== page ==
The announcement yesterday by Dutch brewer Heineken that it is to acquire Russia's fourth largest brewer Bravo International has gone down well with industry analysts, despite the high price.

The continued growth of the Russian beer market is no doubt the attraction for Heineken, which paid US$400m for Bravo, which sold 2.5m hl of beer and 400,000 hl of cocktail drinks in 2001.

The move follows the acquisition of Voronezh Brewery in Southern Russia by rival brewer BBH.
Despite the price paid by Heineken, the purchase remains a good one as beer continues to grow at the expense of vodka. This growth means that competitive pressures will remain relatively low for Heineken in the country.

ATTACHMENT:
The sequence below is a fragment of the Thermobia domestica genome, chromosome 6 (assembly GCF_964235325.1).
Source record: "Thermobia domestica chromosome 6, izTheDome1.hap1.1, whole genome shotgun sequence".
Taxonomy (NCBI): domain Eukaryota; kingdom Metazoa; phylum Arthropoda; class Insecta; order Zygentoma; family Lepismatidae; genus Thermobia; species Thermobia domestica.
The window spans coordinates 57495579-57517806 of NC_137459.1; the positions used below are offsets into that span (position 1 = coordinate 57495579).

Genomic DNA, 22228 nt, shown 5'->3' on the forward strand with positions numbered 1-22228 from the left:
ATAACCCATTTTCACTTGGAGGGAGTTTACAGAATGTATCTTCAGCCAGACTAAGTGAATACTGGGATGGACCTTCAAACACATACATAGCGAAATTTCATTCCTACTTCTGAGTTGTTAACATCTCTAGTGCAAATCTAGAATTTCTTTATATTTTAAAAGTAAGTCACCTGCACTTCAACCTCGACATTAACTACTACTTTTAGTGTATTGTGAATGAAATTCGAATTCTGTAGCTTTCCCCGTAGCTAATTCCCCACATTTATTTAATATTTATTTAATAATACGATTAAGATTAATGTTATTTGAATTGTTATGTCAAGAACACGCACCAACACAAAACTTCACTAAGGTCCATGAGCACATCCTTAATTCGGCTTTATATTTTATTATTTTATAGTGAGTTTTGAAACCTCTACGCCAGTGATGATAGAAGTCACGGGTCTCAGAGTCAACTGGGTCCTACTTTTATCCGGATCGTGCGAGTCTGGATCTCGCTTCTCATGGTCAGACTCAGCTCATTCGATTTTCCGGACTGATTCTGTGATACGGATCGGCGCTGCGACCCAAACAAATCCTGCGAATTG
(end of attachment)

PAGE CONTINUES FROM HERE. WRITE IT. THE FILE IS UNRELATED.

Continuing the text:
The Russian beer market has grown 21% in 2001 on top of a 22% increase in 200 and a 33% leap in 1999. Russians now consume 44 litres of beer per capita.

However this number remains small compared to German and Czech republic counterparts who drink close to 140 and 160 litres per capita respectively, leaving plenty of room for growth in Russia.

Bravo, furthermore, is one of the last small, quality brewers available for acquisition in the country and gives Heineken a foothold in a market other International brewers will now find difficult to enter.